There is a generally accepted idea that capacity increases with the application levels of the ERTMS (European Rail Traffic Management System) signalling system; in other words, ERTMS Level 2 allows for greater capacity than Level 1, which in turn has greater capacity than a line with a traditional signalling system such as ASFA, which is deployed in the Spanish network.

However, there is currently no harmonized method in European or international regulations for assessing the impact of ERTMS deployment on railway line capacity: for this reason, Ineco, with its extensive experience and expertise in this field (see IT46), carried out an innovation project in 2016 with the aim of developing one. The conclusions reached in this project make it possible to propose improvements across the entire network or on specific lines in order to optimise capacity.


This qualitative and quantitative assessment method will serve as a basis for the development of different types of technical studies. First, as part of strategic railway plans to define which infrastructure actions are most appropriate, how to deploy or not to deploy ERTMS, and at which level, implications for rolling stock, etc.

This method makes it possible to assess the impact of the deployment of ERTMS on the capacity of a railway line

The method is also useful for optimizing the detailed design of the ERTMS functions of a railway line or network, taking into account aspects such as the network’s capacity and regularity. Lastly, this method can be used to calculate the capacity of a section after the deployment of the ERTMS system. In addition, it could be considered as a basis for the future development of a specific module in a tool for complete calculation of railway network capacity data.


For the initial application of the method, the values of a typical high-speed network with a homogeneous fleet of passenger trains were taken as a starting point.

The data was divided into three categories: fixed data that cannot be changed in the network being studied, semi-fixed data that corresponds to the aspects of ERTMS functions common to most ERTMS projects, and variable design data within capacity analysis.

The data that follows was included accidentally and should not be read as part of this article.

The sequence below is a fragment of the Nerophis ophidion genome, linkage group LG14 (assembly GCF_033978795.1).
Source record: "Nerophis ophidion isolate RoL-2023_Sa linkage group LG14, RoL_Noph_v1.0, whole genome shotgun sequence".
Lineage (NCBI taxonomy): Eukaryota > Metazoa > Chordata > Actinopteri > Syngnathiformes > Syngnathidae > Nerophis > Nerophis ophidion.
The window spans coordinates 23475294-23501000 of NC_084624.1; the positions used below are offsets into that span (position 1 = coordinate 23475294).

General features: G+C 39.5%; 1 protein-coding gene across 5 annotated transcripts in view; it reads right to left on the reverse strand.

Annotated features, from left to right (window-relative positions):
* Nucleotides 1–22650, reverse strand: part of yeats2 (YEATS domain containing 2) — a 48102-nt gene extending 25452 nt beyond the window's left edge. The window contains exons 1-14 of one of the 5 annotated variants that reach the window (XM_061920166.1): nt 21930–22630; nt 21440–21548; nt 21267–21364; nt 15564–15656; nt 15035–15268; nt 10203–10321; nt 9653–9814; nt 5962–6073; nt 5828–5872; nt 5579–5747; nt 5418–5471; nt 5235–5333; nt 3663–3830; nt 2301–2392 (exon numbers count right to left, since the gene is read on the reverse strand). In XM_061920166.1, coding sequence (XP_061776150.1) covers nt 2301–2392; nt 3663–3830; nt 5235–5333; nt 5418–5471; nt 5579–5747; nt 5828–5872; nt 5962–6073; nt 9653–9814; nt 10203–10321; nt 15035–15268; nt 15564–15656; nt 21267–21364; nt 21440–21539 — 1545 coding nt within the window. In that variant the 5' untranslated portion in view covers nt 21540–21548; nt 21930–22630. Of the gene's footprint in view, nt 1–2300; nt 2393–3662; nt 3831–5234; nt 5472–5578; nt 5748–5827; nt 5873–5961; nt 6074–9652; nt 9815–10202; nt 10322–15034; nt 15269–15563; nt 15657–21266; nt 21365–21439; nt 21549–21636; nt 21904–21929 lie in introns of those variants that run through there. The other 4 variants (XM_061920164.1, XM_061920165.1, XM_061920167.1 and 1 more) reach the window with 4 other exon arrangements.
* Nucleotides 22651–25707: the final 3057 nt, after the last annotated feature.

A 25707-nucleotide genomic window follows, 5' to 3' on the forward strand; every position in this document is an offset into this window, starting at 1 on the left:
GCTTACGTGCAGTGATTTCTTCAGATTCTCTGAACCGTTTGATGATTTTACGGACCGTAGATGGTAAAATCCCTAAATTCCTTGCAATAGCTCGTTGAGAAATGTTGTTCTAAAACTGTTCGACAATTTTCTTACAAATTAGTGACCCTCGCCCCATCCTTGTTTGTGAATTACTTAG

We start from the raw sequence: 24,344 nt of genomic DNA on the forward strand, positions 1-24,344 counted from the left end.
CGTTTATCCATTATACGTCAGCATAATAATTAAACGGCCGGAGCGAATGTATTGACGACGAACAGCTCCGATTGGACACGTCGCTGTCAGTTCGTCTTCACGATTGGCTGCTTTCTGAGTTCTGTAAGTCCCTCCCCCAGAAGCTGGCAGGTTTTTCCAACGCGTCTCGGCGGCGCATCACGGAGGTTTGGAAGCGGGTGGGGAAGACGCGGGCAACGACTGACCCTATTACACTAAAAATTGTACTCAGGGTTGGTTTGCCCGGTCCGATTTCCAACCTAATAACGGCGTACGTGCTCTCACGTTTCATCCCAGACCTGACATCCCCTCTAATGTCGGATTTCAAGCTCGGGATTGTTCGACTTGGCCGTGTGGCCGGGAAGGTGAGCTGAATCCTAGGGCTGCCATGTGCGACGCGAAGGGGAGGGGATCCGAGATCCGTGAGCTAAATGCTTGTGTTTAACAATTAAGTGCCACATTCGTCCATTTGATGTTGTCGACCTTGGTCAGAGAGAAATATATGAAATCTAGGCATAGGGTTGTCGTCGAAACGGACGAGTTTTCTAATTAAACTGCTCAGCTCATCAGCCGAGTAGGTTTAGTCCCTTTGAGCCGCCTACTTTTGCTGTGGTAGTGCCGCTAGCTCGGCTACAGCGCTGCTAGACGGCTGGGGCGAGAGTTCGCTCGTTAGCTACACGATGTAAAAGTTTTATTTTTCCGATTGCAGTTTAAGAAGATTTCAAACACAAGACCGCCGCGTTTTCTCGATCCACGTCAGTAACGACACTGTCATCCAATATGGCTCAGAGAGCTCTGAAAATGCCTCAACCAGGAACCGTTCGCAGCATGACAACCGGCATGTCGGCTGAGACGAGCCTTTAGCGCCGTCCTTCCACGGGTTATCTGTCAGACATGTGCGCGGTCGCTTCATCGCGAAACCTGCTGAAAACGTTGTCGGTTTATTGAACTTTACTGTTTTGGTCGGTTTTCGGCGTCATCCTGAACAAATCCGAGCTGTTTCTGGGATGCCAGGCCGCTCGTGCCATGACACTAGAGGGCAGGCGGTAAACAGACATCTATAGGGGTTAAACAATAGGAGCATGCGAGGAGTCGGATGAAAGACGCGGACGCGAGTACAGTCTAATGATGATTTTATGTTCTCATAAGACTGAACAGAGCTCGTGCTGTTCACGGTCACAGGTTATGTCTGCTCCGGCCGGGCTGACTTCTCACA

It should be noted that this classification may vary depending on the type of study performed. For example, line block sections may be fixed in cases in which only ERTMS will be installed, or variable in cases where some action on the line, in addition to ERTMS deployment, is allowed.

The variable data used in the study was: movement authority, the ERTMS braking algorithm, speed restrictions and gradient. The conclusions generated by the study included an improvement of 9.67% in time between trains by installing ERTMS Level 2 instead of Level 1 on the same section of line. However, applying the qualitative analysis, it is unlikely that this improvement would occur on a network with different characteristics.

Its application helps to formulate strategic plans to define which actions are most appropriate, how to deploy or not to deploy ERTMS, and at which level

Some conclusions were also reached regarding the impact on capacity with respect to other much more detailed characteristics of ERTMS, such as inhibition of the service brake in the ERTMS braking curve algorithm which results in an improvement of 0.51% in time between trains in this network.

The number of trains per hour is one of the most important characteristics to take into account in most railway operations, on both new and upgraded lines: the greater the number of trains that can circulate, the more profitable the infrastructure will be. This calculation is important in different project phases: in the strategic  decision stage (which sections of the network to upgrade, which ERTMS levels to install, etc.) as well as in more detailed phases, in which it is necessary to know the exact number of trains per hour to include in the business case or design ERTMS functionality to optimise this capacity.

Finally, it was also possible to identify some scenarios in which the ERTMS deployment reduces capacity, for example, the large impact that temporary speed restrictions in Level 1 can have. This demonstrates the need to carry out technical studies based on this method of assessing the impact of ERTMS on capacity before defining the actions required to upgrade a railway network.

ERTMS, Europe’s railway language

ERTMS is a railway signalling standard supported by the European Union, which promotes its implementation on the EU’s core network. Ineco is in charge of the control and monitoring of the deployment plan until 2021 (see IT53). It is an automatic system consisting of information exchange between trains and infrastructure, and is based on cab signalling and continuous monitoring of speed. It can be deployed with different application levels, which differ in the way that the information is transmitted: sporadic transmission between the track and train for Level 1 or continuous, two-way transmission in Level 2.

The implementation of ERTMS brings a variety of improvements to railway operations, such as interoperability of different types of trains on different infrastructures and increased safety and capacity. This capacity is calculated based on the number of trains with specified characteristics that can travel on a railway line or network during a certain period of time. In addition, the benefit of ERTMS in railway digitisation programmes has been demonstrated through its deployment as part of the modernization processes of numerous railway networks around the world.